The idea behind a family of gamma-tolerant algorithms is to set a threshold value γ (gamma) so that if the ratio Twaiting/Ttravel is greater than γ and the variable WL is greater than γ, then load-lock should initiate a vent cycle, else it should wait for an additional wafer or wafers from the tool and then initiate a vent procedure. The value of gamma and beta is determined upon an exhaustive simulation of system throughput before being set in the cluster-tool control system.
FIG. 7 depicts a flow diagram of a KWLL “gamma-tolerant” loading method 700. At step 704, the method 700 initiates a pump cycle if any of the following conditions hold true at step 702:
1. The load-lock is loaded with unprocessed wafers (regardless of the conditions inside the tool); or
2. There are no unprocessed wafers in the load-lock, no wafers waiting to be loaded into the load-lock, but there are wafers being processed in the tool that should be removed after being processed (i.e., empty the tool).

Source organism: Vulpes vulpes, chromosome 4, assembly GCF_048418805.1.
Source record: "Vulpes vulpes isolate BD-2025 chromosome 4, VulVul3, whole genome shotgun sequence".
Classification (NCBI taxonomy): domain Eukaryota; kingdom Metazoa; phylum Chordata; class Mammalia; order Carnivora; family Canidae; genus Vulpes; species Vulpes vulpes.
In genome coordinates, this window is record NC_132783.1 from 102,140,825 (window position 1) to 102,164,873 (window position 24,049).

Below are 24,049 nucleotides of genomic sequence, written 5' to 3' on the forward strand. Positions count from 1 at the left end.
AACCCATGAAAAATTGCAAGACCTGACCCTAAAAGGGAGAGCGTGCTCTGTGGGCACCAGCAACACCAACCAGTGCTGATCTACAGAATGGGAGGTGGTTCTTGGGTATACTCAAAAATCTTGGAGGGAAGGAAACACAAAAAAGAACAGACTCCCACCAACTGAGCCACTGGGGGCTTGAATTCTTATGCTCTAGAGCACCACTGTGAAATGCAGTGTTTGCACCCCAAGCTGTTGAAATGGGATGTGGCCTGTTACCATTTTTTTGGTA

and, at step 708, the method 700 initiates a vent cycle if any of the following conditions hold true at step 706:
1 Twaiting/Ttravel>β, WL>γ and there are unprocessed wafers in the FI waiting to be loaded into the tool;
2. There are no unprocessed wafers in the FI but the load-lock is completely filled with processed wafers waiting to be moved into the FI robot space (i.e., emptying the tool); or
3. There are no unprocessed wafers in the FI, there are 0<m<K processed wafers in the load-lock, and no more wafers being processed in the tool (i.e., empty the tool).